No, Washington doesn’t have a coherent policy toward Latin America, and it seldom has had one. So in that respect, we have continuity from the Bush administration. The primary focus from Washington in Latin America is on security and trade—just as, during the Cold War, the primary focus was on security and anti-communism. The U.S. Southern Command [the unified military command responsible for all U.S. military activities in Latin America south of Mexico] has one of the largest voices in the United States on Latin America, and it is focusing on the war on terror and the extent to which Latin America leaves the United States vulnerable to terrorism because of its own “ungoverned spaces”—that’s the Pentagon’s language.
And what Latin Americans see is a United States that is fickle on what ought to be its greatest priority, which is democracy. So that takes us back to the 2002 coup. The tacit support from Washington for the overthrow of Chavez was read by Latin Americans as an indication that Washington is willing to support a democratic leader when he or she is our S.O.B., but not when he represents an alternative ideological philosophy. And it’s not just Venezuela where that kind of perception is fed. It’s Bolivia, Nicaragua, and El Salvador—all of which are countries where the United States has put its nose into electoral politics in ways that have undermined its credibility in the region.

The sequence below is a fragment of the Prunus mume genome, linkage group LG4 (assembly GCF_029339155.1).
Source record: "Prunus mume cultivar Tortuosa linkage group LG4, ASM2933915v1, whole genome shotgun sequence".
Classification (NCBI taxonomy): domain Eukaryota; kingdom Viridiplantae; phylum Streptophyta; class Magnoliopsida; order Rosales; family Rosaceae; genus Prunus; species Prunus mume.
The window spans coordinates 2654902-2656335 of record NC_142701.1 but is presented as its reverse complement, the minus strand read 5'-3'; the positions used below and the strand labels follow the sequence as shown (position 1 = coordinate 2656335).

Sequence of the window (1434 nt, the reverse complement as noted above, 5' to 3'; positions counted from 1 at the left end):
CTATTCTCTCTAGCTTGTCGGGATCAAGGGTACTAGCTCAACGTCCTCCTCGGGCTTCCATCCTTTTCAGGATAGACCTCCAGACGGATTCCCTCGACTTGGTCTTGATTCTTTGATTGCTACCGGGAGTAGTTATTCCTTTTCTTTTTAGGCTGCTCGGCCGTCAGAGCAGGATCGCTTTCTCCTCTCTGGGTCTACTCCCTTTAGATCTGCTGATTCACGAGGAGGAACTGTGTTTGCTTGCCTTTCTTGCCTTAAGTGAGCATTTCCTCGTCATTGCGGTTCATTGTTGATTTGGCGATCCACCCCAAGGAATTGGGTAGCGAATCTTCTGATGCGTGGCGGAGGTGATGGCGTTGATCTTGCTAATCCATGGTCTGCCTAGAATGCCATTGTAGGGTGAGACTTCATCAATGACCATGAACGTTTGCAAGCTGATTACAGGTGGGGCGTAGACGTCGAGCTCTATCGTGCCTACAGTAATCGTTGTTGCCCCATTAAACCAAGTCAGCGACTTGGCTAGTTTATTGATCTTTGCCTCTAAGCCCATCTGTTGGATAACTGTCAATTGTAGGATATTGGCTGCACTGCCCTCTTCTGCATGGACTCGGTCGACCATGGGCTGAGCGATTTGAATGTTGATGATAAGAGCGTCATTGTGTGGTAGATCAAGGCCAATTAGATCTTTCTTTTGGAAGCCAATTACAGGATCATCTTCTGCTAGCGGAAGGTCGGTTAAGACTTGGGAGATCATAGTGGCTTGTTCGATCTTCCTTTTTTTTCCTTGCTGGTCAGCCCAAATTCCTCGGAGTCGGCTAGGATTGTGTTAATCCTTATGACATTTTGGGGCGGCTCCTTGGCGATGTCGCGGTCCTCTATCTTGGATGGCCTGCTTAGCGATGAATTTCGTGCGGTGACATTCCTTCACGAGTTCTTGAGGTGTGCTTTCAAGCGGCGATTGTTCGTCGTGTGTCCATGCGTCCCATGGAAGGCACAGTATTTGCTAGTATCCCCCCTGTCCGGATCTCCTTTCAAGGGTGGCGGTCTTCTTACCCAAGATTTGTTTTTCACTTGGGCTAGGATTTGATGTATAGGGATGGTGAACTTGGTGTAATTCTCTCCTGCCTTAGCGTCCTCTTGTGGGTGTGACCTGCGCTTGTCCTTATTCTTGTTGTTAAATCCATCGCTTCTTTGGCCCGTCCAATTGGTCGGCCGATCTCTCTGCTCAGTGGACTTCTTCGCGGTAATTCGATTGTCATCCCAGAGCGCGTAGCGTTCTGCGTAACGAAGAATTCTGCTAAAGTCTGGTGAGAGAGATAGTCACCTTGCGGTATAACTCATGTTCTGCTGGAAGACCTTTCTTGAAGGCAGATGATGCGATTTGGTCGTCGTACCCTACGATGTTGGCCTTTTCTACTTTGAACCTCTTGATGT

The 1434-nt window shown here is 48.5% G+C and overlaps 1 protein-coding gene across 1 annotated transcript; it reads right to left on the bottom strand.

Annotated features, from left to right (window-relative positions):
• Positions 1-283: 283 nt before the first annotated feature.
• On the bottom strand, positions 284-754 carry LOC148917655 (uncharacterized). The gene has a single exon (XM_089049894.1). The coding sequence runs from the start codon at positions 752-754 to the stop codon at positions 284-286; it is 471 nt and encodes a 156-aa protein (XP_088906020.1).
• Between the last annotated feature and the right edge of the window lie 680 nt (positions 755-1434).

In Bolivia, wasn’t there a popular uprising over the elections?
Well, Bolivia is a long and complicated story, but the long and the short of it is that in 2002, when there was an election campaign underway, our ambassador made a comment to suggest that, if a president was elected that opposed our counter-drug policy, the United States would not look well upon it. And he was talking about a person who was, at the time, a quite obscure cocalero [a term used to describe peasants who grow cocoa leaf] peasant leader named Evo Morales. Morales is now a national figure and a viable candidate to be Bolivia’s next president. Anyway, the point is that in Bolivia, Nicaragua, and El Salvador, the Bush administration has stuck its nose into electoral politics in ways that have undermined America’s credibility on the democracy front.
Let’s finish up with your specialty, Cuba. When we last talked, you were very critical of the new U.S. law that was passed that limited visits to Cuba. Has that proven to be very negative?
Yes, it proved to be negative. In fact, Bush, as a result, lost about 13 percent of the Cuban-American vote in Florida in comparison to the 2000 election. It wasn’t enough for him to lose Florida, but if the Cuban-Americans had been the swing vote, as they were in 2000, he would have lost it. So, it took a political toll, and it’s taken a toll on Cuban families. And also, the Bush administration has expanded its effort to squeeze down by reinterpreting a [U.S.] Treasury department regulation governing agricultural [exports] to Cuba. Prior to this reinterpretation, Cubans could purchase American agricultural goods for cash, and pay for the goods upon receipt of them, as everybody does in international trade. Now, the new rule is that they have to pay for the goods in advance of receiving them. The agricultural lobby in the United States is up in arms about this. It’s a bipartisan uproar that the Bush administration has created.